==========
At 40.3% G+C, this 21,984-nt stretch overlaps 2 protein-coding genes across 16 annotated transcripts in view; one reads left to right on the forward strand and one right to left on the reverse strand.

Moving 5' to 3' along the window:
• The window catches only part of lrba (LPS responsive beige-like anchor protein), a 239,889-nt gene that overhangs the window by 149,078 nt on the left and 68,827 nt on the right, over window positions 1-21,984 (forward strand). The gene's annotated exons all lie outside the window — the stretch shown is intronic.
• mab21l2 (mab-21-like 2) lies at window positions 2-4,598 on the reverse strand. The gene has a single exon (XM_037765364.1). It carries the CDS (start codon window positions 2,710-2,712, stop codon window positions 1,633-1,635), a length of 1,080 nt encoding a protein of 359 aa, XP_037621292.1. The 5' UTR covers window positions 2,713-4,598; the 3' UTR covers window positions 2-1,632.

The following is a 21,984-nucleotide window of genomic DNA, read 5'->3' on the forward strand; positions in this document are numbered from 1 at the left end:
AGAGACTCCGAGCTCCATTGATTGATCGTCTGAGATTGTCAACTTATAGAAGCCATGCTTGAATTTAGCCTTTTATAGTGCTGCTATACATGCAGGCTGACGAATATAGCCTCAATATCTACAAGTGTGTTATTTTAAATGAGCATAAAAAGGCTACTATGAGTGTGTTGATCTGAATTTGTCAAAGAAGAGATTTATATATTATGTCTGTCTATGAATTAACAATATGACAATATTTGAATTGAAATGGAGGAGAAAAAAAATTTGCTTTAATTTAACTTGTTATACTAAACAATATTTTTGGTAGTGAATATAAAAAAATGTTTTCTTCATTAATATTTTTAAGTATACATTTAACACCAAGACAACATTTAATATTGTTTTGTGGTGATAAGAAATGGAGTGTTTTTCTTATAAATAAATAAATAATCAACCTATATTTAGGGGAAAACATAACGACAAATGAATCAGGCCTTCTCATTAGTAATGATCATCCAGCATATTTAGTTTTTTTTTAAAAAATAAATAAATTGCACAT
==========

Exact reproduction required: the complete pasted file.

At 40.3% G+C, this 21,984-nt stretch overlaps 2 protein-coding genes across 16 annotated transcripts in view; one reads left to right on the forward strand and one right to left on the reverse strand.

Moving 5' to 3' along the window:
• The window catches only part of lrba (LPS responsive beige-like anchor protein), a 239,889-nt gene that overhangs the window by 149,078 nt on the left and 68,827 nt on the right, over window positions 1-21,984 (forward strand). The gene's annotated exons all lie outside the window — the stretch shown is intronic.
• mab21l2 (mab-21-like 2) lies at window positions 2-4,598 on the reverse strand. The gene has a single exon (XM_037765364.1). It carries the CDS (start codon window positions 2,710-2,712, stop codon window positions 1,633-1,635), a length of 1,080 nt encoding a protein of 359 aa, XP_037621292.1. The 5' UTR covers window positions 2,713-4,598; the 3' UTR covers window positions 2-1,632.

The following is a 21,984-nucleotide window of genomic DNA, read 5'->3' on the forward strand; positions in this document are numbered from 1 at the left end:
AGAGACTCCGAGCTCCATTGATTGATCGTCTGAGATTGTCAACTTATAGAAGCCATGCTTGAATTTAGCCTTTTATAGTGCTGCTATACATGCAGGCTGACGAATATAGCCTCAATATCTACAAGTGTGTTATTTTAAATGAGCATAAAAAGGCTACTATGAGTGTGTTGATCTGAATTTGTCAAAGAAGAGATTTATATATTATGTCTGTCTATGAATTAACAATATGACAATATTTGAATTGAAATGGAGGAGAAAAAAAATTTGCTTTAATTTAACTTGTTATACTAAACAATATTTTTGGTAGTGAATATAAAAAAATGTTTTCTTCATTAATATTTTTAAGTATACATTTAACACCAAGACAACATTTAATATTGTTTTGTGGTGATAAGAAATGGAGTGTTTTTCTTATAAATAAATAAATAATCAACCTATATTTAGGGGAAAACATAACGACAAATGAATCAGGCCTTCTCATTAGTAATGATCATCCAGCATATTTAGTTTTTTTTTAAAAAATAAATAAATTGCACAT